Firms with the most complaints should bear the cost
Law firms that generate high numbers of complaints compared to their size should bear a greater burden of paying the costs of the Legal Ombudsman (LeO), the Council for Licensed Conveyancers (CLC) has proposed.
In the first move of its kind among legal regulators, the CLC is consulting on moving away from spreading the cost of LeO evenly across its regulated community.
LeO’s budget for the coming year is £14.5m, an increase of 13%, and the cost is recovered from all of the legal regulators in proportion to the number of cases arising from their regulated communities.
Though the numbers are small – an average of 256 cases over each of the last three years, only about 4% of the total handled by LeO – the charge from LeO amounts to 21% of the CLC’s total expenditure. At the moment, the money to pay that charge is collected through the annual practice fee, which is calculated proportionally to firms’ turnovers.
An analysis shows that nearly half of the practices regulated by the CLC do not generate any complaints which are referred to LeO, but still have to pay to pay for it.
The CLC has today issued a consultation proposing that the cost of the LeO levy be separated from the practice fee. There would be two elements to the new standalone fee – a basic fee that all firms would have to pay and a usage fee based on the number of cases from that firm that have been referred to LeO.
The CLC believes that all practices should make a contribution for the availability of the complaints handling service as it plays an important role in securing consumer confidence in the legal sector and conveyancing in particular.
For firms with an average amount of cases, the total cost of regulation will not change materially, although small practices may see a modest increased cost, as their practice fee would be small compared to the LeO cost.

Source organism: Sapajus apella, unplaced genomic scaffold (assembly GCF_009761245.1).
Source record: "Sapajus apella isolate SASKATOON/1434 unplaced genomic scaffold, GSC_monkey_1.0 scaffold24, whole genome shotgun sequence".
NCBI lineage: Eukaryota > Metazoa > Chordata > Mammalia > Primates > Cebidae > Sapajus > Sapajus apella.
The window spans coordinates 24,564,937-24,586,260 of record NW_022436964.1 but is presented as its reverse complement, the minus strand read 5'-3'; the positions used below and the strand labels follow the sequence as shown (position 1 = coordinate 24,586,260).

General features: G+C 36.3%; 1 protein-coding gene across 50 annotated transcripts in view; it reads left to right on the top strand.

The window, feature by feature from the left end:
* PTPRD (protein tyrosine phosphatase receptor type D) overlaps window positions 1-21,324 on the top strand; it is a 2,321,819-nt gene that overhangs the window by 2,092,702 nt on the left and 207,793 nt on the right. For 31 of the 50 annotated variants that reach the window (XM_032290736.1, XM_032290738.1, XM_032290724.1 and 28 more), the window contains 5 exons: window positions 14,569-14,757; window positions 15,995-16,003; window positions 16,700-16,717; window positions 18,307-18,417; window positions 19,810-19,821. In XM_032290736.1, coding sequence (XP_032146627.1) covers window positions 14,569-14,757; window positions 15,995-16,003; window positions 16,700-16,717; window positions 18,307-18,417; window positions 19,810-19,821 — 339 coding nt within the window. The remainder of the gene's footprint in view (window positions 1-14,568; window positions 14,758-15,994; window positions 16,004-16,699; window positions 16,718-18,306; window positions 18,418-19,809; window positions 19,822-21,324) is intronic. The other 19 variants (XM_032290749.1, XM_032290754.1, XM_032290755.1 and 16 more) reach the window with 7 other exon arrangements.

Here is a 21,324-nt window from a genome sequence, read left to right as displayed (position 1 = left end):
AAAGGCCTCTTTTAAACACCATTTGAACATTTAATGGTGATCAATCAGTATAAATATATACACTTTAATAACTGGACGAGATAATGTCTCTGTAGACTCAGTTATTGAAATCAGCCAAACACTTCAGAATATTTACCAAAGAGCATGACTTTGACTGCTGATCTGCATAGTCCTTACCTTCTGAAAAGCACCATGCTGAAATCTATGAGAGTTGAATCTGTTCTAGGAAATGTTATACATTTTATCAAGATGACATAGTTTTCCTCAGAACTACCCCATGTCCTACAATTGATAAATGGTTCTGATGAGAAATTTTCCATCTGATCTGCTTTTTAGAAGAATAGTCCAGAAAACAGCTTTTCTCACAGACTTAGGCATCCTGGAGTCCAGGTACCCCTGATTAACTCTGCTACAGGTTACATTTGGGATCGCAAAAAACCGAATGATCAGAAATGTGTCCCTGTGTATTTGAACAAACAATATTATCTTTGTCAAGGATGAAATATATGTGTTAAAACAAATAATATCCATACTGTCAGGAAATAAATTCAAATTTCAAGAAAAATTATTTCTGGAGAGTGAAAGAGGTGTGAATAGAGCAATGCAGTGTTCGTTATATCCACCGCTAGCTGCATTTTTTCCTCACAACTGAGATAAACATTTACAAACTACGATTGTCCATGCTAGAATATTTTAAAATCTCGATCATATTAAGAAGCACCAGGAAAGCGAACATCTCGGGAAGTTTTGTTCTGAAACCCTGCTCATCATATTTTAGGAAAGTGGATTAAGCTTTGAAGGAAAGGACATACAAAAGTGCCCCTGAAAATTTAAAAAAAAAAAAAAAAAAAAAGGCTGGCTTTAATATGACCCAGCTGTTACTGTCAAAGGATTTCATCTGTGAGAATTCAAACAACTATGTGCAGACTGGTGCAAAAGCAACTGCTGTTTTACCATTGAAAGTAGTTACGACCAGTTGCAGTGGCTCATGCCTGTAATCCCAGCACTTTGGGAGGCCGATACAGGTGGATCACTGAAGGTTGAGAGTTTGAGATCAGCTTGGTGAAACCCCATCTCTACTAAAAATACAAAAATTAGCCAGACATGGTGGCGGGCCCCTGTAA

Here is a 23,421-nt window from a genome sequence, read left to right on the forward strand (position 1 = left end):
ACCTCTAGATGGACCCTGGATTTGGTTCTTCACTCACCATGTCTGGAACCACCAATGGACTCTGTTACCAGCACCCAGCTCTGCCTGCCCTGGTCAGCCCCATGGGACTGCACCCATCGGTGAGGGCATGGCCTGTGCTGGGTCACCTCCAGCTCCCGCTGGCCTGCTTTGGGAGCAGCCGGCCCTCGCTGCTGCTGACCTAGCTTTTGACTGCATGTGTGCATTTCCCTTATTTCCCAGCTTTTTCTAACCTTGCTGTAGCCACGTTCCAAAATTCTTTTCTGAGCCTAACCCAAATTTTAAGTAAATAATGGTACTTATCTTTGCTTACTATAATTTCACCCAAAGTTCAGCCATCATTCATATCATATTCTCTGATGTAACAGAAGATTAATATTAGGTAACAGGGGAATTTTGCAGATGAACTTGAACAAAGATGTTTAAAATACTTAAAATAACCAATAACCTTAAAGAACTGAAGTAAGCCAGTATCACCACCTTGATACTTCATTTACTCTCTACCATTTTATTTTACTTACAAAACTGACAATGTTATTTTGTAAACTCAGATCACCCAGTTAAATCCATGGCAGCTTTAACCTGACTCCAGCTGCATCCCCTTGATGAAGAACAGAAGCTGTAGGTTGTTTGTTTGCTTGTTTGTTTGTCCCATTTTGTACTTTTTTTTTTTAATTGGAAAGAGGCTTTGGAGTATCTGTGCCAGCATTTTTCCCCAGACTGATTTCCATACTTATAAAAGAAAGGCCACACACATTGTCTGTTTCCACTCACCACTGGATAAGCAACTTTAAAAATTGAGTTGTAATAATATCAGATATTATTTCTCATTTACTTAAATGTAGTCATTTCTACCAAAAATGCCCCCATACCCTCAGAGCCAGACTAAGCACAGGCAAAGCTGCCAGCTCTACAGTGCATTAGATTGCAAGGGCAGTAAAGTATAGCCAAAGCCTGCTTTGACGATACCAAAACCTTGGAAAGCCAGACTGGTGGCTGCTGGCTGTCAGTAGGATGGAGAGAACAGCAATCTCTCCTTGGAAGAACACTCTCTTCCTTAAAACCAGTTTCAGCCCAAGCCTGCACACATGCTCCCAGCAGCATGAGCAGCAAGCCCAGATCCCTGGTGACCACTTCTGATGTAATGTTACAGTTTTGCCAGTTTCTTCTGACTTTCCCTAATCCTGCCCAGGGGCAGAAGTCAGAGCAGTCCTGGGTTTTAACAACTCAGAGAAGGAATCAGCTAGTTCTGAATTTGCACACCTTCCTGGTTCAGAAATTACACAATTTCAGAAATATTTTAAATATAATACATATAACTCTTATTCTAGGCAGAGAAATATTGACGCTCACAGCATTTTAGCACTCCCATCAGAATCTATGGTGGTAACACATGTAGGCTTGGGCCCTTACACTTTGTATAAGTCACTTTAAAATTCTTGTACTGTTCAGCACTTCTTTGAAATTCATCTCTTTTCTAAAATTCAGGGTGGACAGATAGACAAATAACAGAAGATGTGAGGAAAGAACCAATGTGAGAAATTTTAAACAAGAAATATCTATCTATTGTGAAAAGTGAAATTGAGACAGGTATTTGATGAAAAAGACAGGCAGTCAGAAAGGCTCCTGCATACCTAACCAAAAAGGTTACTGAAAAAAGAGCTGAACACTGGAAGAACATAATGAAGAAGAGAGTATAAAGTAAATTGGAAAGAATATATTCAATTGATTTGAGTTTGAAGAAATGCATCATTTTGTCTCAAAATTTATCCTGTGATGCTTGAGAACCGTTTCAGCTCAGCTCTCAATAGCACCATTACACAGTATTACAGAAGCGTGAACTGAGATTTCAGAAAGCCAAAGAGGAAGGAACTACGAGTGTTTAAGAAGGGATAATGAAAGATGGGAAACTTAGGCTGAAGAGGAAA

The consultation says the benefits of the change include a clearer distinction between direct regulatory costs and activity-based costs, a fairer distribution of the cost of complaints handling, and an incentive for practices to improve their complaints-handling processes.
At the same time, the consultation acknowledges the risk of encouraging the wrong behaviour in some practices that might be tempted to settle complaints to prevent referrals to LeO rather than deal with any underlying issues raised.
To balance the change, the annual practice fee rates will be reduced. The CLC does not foresee any significant increase in its own costs of operating for 2021/22.
The consultation also puts forward changes to the banding used to determine the level of fees depending on the size of firm, in recognition that the CLC is now regulating more larger practices than when the current fee bands were put in place in 2010.
Practice fees currently make up 73% of the CLC’s income, with individual licence fees almost all of the rest. Practice fees have fallen substantially, by 42%, since 2016 as a result of CLC efficiencies.
CLC chief executive Sheila Kumar says:
“The Legal Ombudsman plays a valuable role, but its cost is variable and outside of our control. As a result, it can obscure the actual, falling costs of regulation by the CLC.
“It also impacts on our efforts to provide planning certainty to the firms we regulate based on predictable fee rates from year to year.
“We recognise that even firms with good complaints-handling processes cannot resolve every complaint and clients will refer their case to LeO. But those that see a disproportionate number of their cases go to the ombudsman should have to shoulder the extra burden that creates.”